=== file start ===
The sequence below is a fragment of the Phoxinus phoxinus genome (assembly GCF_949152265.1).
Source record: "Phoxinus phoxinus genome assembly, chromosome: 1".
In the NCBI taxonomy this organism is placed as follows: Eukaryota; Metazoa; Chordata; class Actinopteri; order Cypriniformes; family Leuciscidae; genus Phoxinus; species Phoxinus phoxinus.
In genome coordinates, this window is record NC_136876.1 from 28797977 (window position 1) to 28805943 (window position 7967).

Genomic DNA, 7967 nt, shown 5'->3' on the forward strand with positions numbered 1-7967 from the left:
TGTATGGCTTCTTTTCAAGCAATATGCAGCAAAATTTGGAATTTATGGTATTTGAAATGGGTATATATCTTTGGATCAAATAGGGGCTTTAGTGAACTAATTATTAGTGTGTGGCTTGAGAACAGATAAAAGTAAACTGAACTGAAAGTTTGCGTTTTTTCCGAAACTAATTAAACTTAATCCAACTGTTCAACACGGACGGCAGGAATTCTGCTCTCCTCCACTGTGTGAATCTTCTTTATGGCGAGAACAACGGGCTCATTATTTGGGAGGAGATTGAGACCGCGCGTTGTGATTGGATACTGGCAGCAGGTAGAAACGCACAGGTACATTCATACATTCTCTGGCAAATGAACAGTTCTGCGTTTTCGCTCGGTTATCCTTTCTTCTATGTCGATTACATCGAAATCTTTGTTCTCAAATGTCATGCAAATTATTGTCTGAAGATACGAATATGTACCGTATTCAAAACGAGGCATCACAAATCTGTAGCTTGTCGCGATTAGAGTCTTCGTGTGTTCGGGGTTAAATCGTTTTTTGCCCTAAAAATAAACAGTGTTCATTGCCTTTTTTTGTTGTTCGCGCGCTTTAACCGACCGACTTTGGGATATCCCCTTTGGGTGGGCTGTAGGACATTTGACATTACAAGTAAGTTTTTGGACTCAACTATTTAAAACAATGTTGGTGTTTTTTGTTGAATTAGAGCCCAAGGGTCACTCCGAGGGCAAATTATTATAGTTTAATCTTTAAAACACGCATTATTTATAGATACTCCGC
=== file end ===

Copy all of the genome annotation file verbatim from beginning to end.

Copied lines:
The sequence below is a fragment of the Phoxinus phoxinus genome (assembly GCF_949152265.1).
Source record: "Phoxinus phoxinus genome assembly, chromosome: 1".
In the NCBI taxonomy this organism is placed as follows: Eukaryota; Metazoa; Chordata; class Actinopteri; order Cypriniformes; family Leuciscidae; genus Phoxinus; species Phoxinus phoxinus.
In genome coordinates, this window is record NC_136876.1 from 28797977 (window position 1) to 28805943 (window position 7967).

Genomic DNA, 7967 nt, shown 5'->3' on the forward strand with positions numbered 1-7967 from the left:
TGTATGGCTTCTTTTCAAGCAATATGCAGCAAAATTTGGAATTTATGGTATTTGAAATGGGTATATATCTTTGGATCAAATAGGGGCTTTAGTGAACTAATTATTAGTGTGTGGCTTGAGAACAGATAAAAGTAAACTGAACTGAAAGTTTGCGTTTTTTCCGAAACTAATTAAACTTAATCCAACTGTTCAACACGGACGGCAGGAATTCTGCTCTCCTCCACTGTGTGAATCTTCTTTATGGCGAGAACAACGGGCTCATTATTTGGGAGGAGATTGAGACCGCGCGTTGTGATTGGATACTGGCAGCAGGTAGAAACGCACAGGTACATTCATACATTCTCTGGCAAATGAACAGTTCTGCGTTTTCGCTCGGTTATCCTTTCTTCTATGTCGATTACATCGAAATCTTTGTTCTCAAATGTCATGCAAATTATTGTCTGAAGATACGAATATGTACCGTATTCAAAACGAGGCATCACAAATCTGTAGCTTGTCGCGATTAGAGTCTTCGTGTGTTCGGGGTTAAATCGTTTTTTGCCCTAAAAATAAACAGTGTTCATTGCCTTTTTTTGTTGTTCGCGCGCTTTAACCGACCGACTTTGGGATATCCCCTTTGGGTGGGCTGTAGGACATTTGACATTACAAGTAAGTTTTTGGACTCAACTATTTAAAACAATGTTGGTGTTTTTTGTTGAATTAGAGCCCAAGGGTCACTCCGAGGGCAAATTATTATAGTTTAATCTTTAAAACACGCATTATTTATAGATACTCCGC